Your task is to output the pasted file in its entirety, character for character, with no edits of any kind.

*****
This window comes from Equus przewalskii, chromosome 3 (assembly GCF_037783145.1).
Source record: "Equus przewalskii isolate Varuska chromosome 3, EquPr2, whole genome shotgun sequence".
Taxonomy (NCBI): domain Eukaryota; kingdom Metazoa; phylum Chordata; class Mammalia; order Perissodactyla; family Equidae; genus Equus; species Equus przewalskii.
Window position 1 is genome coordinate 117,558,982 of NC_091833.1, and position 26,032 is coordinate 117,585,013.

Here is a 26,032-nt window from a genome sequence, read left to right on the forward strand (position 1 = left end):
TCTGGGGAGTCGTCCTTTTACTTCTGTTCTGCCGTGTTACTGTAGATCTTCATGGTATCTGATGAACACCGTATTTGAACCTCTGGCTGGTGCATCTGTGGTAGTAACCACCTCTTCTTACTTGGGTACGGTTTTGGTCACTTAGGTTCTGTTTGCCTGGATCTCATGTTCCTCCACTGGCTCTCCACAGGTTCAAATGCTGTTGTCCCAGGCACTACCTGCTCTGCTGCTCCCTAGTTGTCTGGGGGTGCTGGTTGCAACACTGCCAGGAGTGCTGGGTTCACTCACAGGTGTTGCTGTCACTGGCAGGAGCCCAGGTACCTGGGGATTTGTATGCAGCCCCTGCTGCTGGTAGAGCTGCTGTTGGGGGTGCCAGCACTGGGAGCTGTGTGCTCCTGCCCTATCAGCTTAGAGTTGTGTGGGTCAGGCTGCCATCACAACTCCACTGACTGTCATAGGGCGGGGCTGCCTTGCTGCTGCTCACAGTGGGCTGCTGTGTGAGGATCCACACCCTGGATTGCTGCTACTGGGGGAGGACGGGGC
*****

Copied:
This window comes from Equus przewalskii, chromosome 3 (assembly GCF_037783145.1).
Source record: "Equus przewalskii isolate Varuska chromosome 3, EquPr2, whole genome shotgun sequence".
Taxonomy (NCBI): domain Eukaryota; kingdom Metazoa; phylum Chordata; class Mammalia; order Perissodactyla; family Equidae; genus Equus; species Equus przewalskii.
Window position 1 is genome coordinate 117,558,982 of NC_091833.1, and position 26,032 is coordinate 117,585,013.

Here is a 26,032-nt window from a genome sequence, read left to right on the forward strand (position 1 = left end):
TCTGGGGAGTCGTCCTTTTACTTCTGTTCTGCCGTGTTACTGTAGATCTTCATGGTATCTGATGAACACCGTATTTGAACCTCTGGCTGGTGCATCTGTGGTAGTAACCACCTCTTCTTACTTGGGTACGGTTTTGGTCACTTAGGTTCTGTTTGCCTGGATCTCATGTTCCTCCACTGGCTCTCCACAGGTTCAAATGCTGTTGTCCCAGGCACTACCTGCTCTGCTGCTCCCTAGTTGTCTGGGGGTGCTGGTTGCAACACTGCCAGGAGTGCTGGGTTCACTCACAGGTGTTGCTGTCACTGGCAGGAGCCCAGGTACCTGGGGATTTGTATGCAGCCCCTGCTGCTGGTAGAGCTGCTGTTGGGGGTGCCAGCACTGGGAGCTGTGTGCTCCTGCCCTATCAGCTTAGAGTTGTGTGGGTCAGGCTGCCATCACAACTCCACTGACTGTCATAGGGCGGGGCTGCCTTGCTGCTGCTCACAGTGGGCTGCTGTGTGAGGATCCACACCCTGGATTGCTGCTACTGGGGGAGGACGGGGC